For Dr. Daniel Borsuk it all came down to that moment.
“It was the most spiritual experience for everyone who was there. When it finally happened, when he finally looked in the mirror it hit home. Everyone in the room, the security guards, we were all crying.”
Dr. Borsuk a well-known Canadian plastic surgeon has now found his place on the world stage. Heading up a team of more than a hundred doctors, surgeons, nurses and medical professionals at Montreal’s Maissonneuve-Rosemont Hospital, to perform Canada’s first ever face transplant.
“It’s a surreal experience just to see how everyone got together to give this result.”
The long journey had a tragic start in 2011. That’s when Gatineau man Maurice Desjardins, now 64, suffered a devastating gunshot wound to his face. The bullet, from a hunting rifle, destroyed Desjardins’ upper jaw, lower jaw, nose and lips. He lost his ability to speak properly and his ability to eat and drink, “and more importantly,” Dr. Borsuk says, “he lost his ability to walk in public without the looks of others.”
Dr. Borsuk starting treating Desjardins five-years ago, working on a precise and careful plan to one day transform Desjardins life.
“He wanted to breathe properly and speak properly. He wanted a nose, lips, jaws and teeth,” Dr. Borsuk told a news conference on Wednesday, “if he’s going to be the first in the country he’s got to be the perfect patient.”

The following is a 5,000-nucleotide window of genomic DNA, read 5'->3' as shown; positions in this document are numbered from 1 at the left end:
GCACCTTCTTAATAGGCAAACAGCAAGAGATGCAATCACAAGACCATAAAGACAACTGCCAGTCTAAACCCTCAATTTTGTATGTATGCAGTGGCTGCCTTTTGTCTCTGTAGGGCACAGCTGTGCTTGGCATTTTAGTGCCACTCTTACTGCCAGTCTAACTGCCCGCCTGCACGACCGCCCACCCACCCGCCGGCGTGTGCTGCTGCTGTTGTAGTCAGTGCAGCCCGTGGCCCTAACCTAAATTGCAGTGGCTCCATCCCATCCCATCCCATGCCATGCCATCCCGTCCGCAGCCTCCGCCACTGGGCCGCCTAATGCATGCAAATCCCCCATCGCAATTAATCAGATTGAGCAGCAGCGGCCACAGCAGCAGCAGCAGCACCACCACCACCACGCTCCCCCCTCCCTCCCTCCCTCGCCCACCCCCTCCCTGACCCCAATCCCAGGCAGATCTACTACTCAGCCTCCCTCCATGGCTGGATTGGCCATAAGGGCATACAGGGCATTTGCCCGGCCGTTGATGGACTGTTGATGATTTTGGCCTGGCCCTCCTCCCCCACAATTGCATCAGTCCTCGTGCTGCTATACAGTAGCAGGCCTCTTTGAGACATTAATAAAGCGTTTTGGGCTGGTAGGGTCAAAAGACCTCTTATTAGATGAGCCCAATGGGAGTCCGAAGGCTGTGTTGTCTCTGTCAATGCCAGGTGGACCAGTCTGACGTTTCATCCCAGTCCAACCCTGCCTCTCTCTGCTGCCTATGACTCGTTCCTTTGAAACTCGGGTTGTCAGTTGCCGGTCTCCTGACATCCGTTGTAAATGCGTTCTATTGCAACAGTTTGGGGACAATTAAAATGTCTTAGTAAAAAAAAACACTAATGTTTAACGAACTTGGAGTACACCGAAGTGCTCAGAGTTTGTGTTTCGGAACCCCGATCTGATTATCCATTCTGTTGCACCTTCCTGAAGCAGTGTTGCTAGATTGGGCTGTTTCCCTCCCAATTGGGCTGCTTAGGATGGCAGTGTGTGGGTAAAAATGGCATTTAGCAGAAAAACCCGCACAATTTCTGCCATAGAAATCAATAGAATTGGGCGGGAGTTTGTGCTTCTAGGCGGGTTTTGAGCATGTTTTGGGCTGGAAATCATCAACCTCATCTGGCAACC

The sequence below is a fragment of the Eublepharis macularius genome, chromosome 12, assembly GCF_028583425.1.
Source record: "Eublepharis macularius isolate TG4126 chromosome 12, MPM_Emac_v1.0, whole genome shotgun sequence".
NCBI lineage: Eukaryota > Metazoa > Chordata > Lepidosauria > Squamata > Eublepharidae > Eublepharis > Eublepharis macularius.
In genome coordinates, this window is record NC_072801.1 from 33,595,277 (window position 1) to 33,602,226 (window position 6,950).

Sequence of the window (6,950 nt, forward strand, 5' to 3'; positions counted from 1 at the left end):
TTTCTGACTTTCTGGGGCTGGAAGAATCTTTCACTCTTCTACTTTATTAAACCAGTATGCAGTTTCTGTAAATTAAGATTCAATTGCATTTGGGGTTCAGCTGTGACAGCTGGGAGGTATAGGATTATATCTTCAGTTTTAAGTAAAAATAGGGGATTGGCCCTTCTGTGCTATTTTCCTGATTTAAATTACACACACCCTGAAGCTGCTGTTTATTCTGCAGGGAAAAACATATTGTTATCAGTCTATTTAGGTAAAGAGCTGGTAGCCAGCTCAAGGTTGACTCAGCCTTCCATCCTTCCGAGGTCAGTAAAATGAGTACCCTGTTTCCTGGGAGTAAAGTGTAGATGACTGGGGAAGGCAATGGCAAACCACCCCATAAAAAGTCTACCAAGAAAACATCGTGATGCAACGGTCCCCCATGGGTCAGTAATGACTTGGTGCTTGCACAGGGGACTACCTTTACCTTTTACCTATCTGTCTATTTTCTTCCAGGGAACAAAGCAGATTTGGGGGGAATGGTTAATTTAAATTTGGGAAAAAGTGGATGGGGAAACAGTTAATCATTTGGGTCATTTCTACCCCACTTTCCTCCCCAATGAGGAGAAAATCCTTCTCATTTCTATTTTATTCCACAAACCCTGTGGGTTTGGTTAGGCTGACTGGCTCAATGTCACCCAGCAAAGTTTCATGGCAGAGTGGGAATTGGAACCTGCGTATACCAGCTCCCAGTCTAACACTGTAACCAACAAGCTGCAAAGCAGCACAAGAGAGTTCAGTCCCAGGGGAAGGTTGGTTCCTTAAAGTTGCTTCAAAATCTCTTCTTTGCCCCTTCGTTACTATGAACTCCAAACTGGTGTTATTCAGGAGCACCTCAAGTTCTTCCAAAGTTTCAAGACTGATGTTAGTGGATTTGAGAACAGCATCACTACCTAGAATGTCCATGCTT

So the medical team spent two years carefully evaluating Desjardins. Psychiatric and medical tests and treatments to ensure he could physically and mentally handle the life changing surgery.
And then one day last May, Dr. Borsuk got the call; a man on life support had all the necessary traits to be a donor.
“A perfect colour match, not almost, a perfect hair match and a perfect match of the bones of the face.”
The team assembled. In all there were nine surgeons, six anesthesiologists and hundreds of medical staff together to perform the Canadian first surgery. There were even security agents guarding Desjardins to protect him from unwanted eyes.
The surgery would last a grueling 30 hours as the team of surgeons reconnected bones, arteries, veins, nerves, skin and muscle.
Then came the moment Maurice Desjardins had been waiting for, to look in the mirror and see himself for the first time.
“As he looks in the mirror for the first time,” Dr. Borsuk recalls, “it’s like a child looking in the mirror for the first time, touching their nose, their face, it’s disbelief, like ‘I can’t believe this is possible’.”
Four months later, Dr. Borsuk says Desjardins is recovering better than expected, “he’s learning to eat again, he’s learning to speak, he’s learning to smile, already at four-months he’s doing better than the average face transplant (recipient).”
While Dr. Borsuk and his team performed the miracle, he says it’s the anonymous donor and his family who are the real heroes, “it’s the greatest gift you can give in your life to help someone else live a more normal and a longer life.”
Desjardins journey ahead will be long, doctors monitoring him for symptoms of transplant rejection. Dr. Borsuk says already though, Desjardins not only has a new lease on life, but a new sense of acceptance, “already he’s leading more of a normal life. He’s able to walk around, nobody looks at him. They used to always stare at him, now he’s just another face in the crowd.”